What needs work: Of two desserts on the menu, one was unavailable three hours into the business day. Wine and high-point beer are forthcoming.

The Tip: In a familiar Campus Corner location, Coriander serves delicious Vietnamese food that may be customized to personal preference.

Located next door to Victoria’s Pasta Shop and within crawling distance of The Deli, Coriander Cafe is nestled right in the heart of Campus Corner.

above Jeremiah Caldwell left and Chris Le

The simple and pleasing dining room is decorated with framed photos of daily life in Vietnam. Unlike many Asian menus with multiple laminated pages and scores of dishes that can be overwhelming to sort through, Coriander’s is a single 11 x 4 card. What’s genius is that it holds the key to dozens of combinations that the diner may design, based on a sandwich, rice bowl, noodle salad or lettuce wrap.

For instance, the classic banh mi sandwich ($6) made with crusty French baguette, pickled daikon radish, shredded carrot and jalapeños has several different possibilities. I chose one loaded with nem nuong (pork sausage). And was it ever loaded — this was the Hungry Man version of what’s often a lightweight sandwich.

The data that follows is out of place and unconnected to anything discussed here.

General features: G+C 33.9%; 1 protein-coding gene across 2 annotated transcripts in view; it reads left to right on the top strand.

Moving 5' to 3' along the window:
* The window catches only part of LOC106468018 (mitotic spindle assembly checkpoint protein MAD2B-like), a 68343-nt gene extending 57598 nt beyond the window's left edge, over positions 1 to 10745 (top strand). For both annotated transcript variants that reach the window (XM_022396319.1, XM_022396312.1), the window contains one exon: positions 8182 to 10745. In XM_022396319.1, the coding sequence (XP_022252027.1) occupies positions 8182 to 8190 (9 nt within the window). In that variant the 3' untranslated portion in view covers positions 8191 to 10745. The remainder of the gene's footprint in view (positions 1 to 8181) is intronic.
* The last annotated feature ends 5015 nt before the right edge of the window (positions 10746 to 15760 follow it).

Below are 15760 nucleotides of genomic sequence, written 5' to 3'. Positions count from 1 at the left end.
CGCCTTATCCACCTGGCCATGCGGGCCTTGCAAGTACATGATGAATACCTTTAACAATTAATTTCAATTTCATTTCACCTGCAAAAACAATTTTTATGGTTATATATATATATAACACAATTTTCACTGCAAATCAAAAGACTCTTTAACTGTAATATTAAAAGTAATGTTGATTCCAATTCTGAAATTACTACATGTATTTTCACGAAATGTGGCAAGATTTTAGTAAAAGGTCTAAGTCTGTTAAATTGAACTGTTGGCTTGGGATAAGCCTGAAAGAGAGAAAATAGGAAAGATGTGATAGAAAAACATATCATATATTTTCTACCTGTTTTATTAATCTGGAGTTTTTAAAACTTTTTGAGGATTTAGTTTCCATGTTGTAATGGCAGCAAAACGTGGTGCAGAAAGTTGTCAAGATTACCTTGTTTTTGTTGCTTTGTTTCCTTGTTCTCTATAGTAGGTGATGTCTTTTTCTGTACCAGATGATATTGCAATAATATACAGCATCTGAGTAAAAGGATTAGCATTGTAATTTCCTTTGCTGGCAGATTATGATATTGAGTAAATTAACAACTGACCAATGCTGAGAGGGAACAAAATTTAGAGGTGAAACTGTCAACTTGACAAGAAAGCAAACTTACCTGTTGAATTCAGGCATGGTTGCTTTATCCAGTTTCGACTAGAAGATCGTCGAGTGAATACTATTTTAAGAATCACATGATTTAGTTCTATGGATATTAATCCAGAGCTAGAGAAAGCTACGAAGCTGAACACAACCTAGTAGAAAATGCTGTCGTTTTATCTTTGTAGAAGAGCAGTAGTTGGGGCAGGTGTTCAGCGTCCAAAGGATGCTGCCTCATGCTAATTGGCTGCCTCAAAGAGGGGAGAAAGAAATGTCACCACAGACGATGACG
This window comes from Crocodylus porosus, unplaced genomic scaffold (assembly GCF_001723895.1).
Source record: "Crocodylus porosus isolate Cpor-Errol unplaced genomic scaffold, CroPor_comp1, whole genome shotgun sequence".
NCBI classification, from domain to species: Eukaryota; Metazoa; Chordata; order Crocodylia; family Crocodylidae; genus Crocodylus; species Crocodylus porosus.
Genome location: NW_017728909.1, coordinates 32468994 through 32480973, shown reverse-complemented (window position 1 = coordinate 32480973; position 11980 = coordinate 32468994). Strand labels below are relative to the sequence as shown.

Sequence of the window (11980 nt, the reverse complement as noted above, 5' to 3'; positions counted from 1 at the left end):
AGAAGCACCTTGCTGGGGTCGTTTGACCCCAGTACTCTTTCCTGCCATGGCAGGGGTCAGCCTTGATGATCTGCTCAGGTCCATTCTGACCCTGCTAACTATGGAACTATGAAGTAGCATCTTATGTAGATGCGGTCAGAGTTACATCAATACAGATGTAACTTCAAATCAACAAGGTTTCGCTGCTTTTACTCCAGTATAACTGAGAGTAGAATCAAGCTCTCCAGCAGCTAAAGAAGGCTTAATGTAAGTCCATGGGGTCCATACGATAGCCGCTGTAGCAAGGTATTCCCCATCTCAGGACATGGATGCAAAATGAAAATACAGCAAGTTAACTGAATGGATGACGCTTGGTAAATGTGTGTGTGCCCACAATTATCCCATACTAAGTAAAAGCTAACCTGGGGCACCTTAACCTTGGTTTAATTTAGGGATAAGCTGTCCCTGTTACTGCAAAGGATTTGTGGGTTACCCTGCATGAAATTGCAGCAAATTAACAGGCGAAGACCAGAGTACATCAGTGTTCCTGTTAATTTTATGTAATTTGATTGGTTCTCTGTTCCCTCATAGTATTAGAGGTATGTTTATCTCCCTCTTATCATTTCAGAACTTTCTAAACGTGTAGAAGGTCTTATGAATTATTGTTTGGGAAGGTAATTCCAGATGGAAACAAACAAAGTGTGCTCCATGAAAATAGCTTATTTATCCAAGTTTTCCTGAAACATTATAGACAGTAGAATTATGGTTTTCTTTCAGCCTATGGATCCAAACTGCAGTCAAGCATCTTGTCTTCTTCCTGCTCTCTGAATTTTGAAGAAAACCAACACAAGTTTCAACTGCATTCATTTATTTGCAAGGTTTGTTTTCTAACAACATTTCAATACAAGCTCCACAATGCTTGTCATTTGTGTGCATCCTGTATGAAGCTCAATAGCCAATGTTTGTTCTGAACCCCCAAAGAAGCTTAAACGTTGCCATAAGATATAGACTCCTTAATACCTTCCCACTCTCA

Waiter Christina Day took our order by scrolling down an iPhone, entering the customized selections and sending them to a printer near the chef’s work station. My sandwich also could have been stuffed with sesame ginger beef, lemongrass chicken, roast pork or spicy hoisin tofu. Doubling the meat costs 2 bucks extra. Jalapeños too spicy? No problem deleting them, because every dish is made to order.

“Most of these recipes are from my mom, Huong Le,” owner Chris Le (pronounced lay) said. “A few are my grandmother’s.”

The Le family shares the familiar account of arriving in America after the fall of Saigon and becoming successful through hard work and perseverance. Their traditional Vietnamese family recipes were tweaked for a commercial setting in collaboration with Western-trained chef Jeremiah Caldwell, who now presides over the kitchen.

Le is a 2006 University of Oklahoma College of Architecture graduate who left his profession because of a love for food and the restaurant business. He and Caldwell had both worked together at Norman restaurant In the Raw before opening Coriander in a tough economy.